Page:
The history of English colonization in the New World is littered with attacks on Spanish barbarism in the treatment of natives and in motives of conquest. Yet this Black Legend, based primarily on Spanish accounts of violence against natives, including those of Las Casas and Vitoria themselves, served as a model for the English, despite their rhetoric to the contrary. From Elizabeth to the Virginia Companies to the Puritans, religious conversion was at the heart of English justifications for colonization and for violence. Ironically, it was the Protestant English who, denying the exclusivity of the Requerimiento as a basis for sovereignty in the New World, adopted the core values of conversion as justification for violence. No less than the Spaniards who read the Requerimiento to uncomprehending natives, English settlers at Jamestown and Boston sought to couch their territorial land grabs in the language of religious conversion.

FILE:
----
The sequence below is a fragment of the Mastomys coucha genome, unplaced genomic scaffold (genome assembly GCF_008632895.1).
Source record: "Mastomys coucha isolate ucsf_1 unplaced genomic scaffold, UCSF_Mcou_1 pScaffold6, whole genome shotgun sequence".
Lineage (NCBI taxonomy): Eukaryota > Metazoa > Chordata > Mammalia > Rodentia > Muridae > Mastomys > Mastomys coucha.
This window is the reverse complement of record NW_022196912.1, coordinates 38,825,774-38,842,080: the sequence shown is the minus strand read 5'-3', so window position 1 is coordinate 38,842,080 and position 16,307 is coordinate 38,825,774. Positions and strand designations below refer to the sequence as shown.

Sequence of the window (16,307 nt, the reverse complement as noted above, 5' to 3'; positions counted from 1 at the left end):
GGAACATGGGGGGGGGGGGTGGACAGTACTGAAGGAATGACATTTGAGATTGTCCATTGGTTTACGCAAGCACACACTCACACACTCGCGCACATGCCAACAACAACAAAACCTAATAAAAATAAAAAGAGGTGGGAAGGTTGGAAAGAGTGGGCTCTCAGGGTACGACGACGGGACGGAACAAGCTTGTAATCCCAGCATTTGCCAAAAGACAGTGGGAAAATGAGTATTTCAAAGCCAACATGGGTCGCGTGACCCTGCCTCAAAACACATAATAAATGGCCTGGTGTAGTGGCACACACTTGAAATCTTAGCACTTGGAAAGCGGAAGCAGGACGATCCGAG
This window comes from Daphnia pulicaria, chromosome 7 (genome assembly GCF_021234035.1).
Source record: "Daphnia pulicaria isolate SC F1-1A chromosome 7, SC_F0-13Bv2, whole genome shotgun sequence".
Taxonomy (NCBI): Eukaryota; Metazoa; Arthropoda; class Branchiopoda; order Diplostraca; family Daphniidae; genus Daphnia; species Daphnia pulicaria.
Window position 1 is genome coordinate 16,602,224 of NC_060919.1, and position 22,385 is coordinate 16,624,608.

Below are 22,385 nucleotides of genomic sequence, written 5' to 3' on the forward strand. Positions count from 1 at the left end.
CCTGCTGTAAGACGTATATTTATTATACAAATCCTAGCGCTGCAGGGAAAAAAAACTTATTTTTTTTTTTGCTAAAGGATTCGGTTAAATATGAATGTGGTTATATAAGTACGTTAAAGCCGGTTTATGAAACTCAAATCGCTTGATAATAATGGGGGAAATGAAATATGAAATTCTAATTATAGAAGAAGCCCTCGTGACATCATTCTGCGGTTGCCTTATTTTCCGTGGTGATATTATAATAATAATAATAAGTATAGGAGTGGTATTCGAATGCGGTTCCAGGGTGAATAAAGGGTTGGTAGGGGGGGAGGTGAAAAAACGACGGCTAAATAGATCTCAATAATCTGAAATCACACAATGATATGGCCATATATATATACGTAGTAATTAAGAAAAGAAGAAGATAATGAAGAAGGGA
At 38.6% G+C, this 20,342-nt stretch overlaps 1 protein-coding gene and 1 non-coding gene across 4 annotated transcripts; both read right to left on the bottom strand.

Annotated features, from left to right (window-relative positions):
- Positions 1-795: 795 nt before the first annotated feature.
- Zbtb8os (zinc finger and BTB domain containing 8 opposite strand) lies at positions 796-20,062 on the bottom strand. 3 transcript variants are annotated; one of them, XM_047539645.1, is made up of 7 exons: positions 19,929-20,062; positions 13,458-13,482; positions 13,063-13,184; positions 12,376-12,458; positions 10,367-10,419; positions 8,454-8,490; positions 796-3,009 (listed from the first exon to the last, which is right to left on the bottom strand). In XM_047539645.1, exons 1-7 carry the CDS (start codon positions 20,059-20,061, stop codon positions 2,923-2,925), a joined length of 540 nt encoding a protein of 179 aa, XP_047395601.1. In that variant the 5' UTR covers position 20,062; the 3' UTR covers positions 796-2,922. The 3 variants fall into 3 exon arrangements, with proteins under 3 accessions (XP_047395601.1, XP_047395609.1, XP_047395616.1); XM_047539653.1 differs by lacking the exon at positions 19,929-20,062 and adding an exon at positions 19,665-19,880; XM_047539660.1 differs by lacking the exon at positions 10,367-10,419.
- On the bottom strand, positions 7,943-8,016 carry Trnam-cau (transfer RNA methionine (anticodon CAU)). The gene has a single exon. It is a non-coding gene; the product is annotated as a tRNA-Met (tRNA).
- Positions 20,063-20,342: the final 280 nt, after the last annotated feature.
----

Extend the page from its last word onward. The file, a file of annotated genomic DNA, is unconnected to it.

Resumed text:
In much of the literature, the dominant issue is that of property rights and the English practice of land purchases from natives.[20] Yet the dry narrative of property rights and land purchases obscures the main issue: that of the forceful dispossession of natives of their land and, in many cases, of their lives. For the English in North America struggled with the same reality as their Spanish counterparts in South America: namely, how to legitimize their domination of the peoples living in lands they seized. Because of previous contact with European diseases, there were fewer people living in areas the English sought to control, but there were still many. And from the earliest moments of English colonial exploration, that reality was evident. Henry VII’s 1496 patent to John Cabot and his sons proved the basis for most ensuing English colonization efforts in terms of rights, although not in terms of its mission. Eschewing papal and religious decrees, Henry authorized Cabot and his sons to “conquer, occupy and possess whatsoever such towns, castles, cities and islands by them thus discovered that they may be able to conquer, occupy and possess.”[21] The goal of the expedition was trade and commerce, and Henry did not envision a need for legitimacy beyond that. The rights of the people living in those “towns, castles, cities and islands” were not considered.[22] However, by the time of Elizabeth, when English colonization efforts increased dramatically, there was a greater need for a religious purpose to settlement and colonization in the world of the Reformation, and one in which the Black Legend required some sort of distancing from perceived Spanish methods. Writing in 1585, Richard Hakluyt the Elder mused in verse on the possible paths English “planting” might take: